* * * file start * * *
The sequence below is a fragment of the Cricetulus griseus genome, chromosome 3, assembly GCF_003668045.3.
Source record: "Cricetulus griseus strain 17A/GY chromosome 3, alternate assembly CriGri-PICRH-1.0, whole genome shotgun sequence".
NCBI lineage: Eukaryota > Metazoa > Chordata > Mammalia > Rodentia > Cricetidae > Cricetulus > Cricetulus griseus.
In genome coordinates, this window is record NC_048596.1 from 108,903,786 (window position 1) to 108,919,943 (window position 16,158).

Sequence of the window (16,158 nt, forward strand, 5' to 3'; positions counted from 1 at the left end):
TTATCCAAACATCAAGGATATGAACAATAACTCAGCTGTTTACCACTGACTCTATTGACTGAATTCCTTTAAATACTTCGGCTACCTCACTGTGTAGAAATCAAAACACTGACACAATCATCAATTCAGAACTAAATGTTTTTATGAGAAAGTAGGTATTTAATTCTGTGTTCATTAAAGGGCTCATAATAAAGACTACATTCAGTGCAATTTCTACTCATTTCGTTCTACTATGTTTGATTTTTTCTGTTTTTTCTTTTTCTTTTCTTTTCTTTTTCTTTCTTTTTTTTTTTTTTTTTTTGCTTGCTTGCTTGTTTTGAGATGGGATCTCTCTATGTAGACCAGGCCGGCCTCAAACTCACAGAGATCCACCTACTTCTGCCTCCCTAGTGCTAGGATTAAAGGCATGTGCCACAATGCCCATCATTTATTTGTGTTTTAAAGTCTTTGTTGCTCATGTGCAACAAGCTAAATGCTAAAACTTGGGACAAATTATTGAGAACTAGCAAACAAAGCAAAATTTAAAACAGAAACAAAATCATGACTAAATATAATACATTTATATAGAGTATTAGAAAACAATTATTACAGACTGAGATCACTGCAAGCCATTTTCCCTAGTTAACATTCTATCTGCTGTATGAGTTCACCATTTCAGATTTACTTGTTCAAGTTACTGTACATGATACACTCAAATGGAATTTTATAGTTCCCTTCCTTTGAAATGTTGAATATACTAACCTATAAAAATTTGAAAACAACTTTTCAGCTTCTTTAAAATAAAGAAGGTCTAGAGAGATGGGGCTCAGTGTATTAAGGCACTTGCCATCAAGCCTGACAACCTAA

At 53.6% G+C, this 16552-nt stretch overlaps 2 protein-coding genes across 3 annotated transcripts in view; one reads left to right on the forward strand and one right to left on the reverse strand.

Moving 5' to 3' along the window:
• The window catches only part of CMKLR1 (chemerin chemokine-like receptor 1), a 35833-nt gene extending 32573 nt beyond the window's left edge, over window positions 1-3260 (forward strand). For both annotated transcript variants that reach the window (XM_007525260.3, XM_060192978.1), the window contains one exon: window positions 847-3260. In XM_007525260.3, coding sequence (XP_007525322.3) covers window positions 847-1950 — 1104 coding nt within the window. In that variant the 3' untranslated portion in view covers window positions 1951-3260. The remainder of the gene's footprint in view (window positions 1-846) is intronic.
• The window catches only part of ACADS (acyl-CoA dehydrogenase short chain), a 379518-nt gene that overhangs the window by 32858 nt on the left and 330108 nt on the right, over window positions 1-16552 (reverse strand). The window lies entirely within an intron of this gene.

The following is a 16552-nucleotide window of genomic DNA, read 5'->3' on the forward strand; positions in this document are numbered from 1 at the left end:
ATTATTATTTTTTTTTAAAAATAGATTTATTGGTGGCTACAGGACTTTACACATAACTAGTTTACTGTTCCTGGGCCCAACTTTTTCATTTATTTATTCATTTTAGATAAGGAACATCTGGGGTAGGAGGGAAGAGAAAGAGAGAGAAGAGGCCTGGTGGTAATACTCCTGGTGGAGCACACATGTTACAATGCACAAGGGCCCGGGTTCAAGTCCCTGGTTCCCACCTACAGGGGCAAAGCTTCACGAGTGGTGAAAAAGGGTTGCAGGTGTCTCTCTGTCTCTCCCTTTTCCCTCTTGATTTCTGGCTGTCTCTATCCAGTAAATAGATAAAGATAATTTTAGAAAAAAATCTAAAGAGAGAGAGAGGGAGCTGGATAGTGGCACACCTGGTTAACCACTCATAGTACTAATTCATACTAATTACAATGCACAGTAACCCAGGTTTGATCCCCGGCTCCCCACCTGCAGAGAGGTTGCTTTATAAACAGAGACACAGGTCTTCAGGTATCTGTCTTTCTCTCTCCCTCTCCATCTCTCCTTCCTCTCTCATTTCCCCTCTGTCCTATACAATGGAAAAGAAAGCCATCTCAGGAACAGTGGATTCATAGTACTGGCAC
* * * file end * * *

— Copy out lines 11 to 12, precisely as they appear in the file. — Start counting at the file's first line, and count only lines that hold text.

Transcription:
The following is a 16552-nucleotide window of genomic DNA, read 5'->3' on the forward strand; positions in this document are numbered from 1 at the left end:
ATTATTATTTTTTTTTAAAAATAGATTTATTGGTGGCTACAGGACTTTACACATAACTAGTTTACTGTTCCTGGGCCCAACTTTTTCATTTATTTATTCATTTTAGATAAGGAACATCTGGGGTAGGAGGGAAGAGAAAGAGAGAGAAGAGGCCTGGTGGTAATACTCCTGGTGGAGCACACATGTTACAATGCACAAGGGCCCGGGTTCAAGTCCCTGGTTCCCACCTACAGGGGCAAAGCTTCACGAGTGGTGAAAAAGGGTTGCAGGTGTCTCTCTGTCTCTCCCTTTTCCCTCTTGATTTCTGGCTGTCTCTATCCAGTAAATAGATAAAGATAATTTTAGAAAAAAATCTAAAGAGAGAGAGAGGGAGCTGGATAGTGGCACACCTGGTTAACCACTCATAGTACTAATTCATACTAATTACAATGCACAGTAACCCAGGTTTGATCCCCGGCTCCCCACCTGCAGAGAGGTTGCTTTATAAACAGAGACACAGGTCTTCAGGTATCTGTCTTTCTCTCTCCCTCTCCATCTCTCCTTCCTCTCTCATTTCCCCTCTGTCCTATACAATGGAAAAGAAAGCCATCTCAGGAACAGTGGATTCATAGTACTGGCAC